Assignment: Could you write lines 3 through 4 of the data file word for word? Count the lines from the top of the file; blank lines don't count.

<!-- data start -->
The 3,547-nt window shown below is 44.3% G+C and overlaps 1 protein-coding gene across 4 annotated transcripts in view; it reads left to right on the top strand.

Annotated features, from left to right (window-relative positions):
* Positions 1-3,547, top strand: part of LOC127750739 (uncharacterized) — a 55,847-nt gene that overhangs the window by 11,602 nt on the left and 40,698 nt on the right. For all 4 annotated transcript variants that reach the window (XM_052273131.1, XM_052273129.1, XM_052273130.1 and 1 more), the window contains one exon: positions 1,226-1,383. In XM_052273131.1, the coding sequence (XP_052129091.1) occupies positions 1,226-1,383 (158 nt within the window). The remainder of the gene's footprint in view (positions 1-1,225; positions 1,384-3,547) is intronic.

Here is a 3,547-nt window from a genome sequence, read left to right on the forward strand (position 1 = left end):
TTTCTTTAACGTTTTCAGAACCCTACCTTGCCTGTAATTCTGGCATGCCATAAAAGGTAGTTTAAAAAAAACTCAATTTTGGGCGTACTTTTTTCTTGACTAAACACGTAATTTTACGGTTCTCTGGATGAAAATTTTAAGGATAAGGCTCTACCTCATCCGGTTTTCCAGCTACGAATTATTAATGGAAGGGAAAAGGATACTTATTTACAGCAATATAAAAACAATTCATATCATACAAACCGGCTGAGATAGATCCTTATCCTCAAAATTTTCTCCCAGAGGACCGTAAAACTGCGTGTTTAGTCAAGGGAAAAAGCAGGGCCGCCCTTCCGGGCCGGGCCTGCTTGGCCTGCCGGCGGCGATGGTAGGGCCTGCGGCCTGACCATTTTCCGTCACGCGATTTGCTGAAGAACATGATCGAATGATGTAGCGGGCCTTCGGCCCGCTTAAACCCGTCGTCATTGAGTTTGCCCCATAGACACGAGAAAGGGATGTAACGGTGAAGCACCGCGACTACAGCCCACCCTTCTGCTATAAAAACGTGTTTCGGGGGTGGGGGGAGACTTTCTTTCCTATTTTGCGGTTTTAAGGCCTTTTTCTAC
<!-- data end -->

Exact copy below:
* Positions 1-3,547, top strand: part of LOC127750739 (uncharacterized) — a 55,847-nt gene that overhangs the window by 11,602 nt on the left and 40,698 nt on the right. For all 4 annotated transcript variants that reach the window (XM_052273131.1, XM_052273129.1, XM_052273130.1 and 1 more), the window contains one exon: positions 1,226-1,383. In XM_052273131.1, the coding sequence (XP_052129091.1) occupies positions 1,226-1,383 (158 nt within the window). The remainder of the gene's footprint in view (positions 1-1,225; positions 1,384-3,547) is intronic.

Here is a 3,547-nt window from a genome sequence, read left to right on the forward strand (position 1 = left end):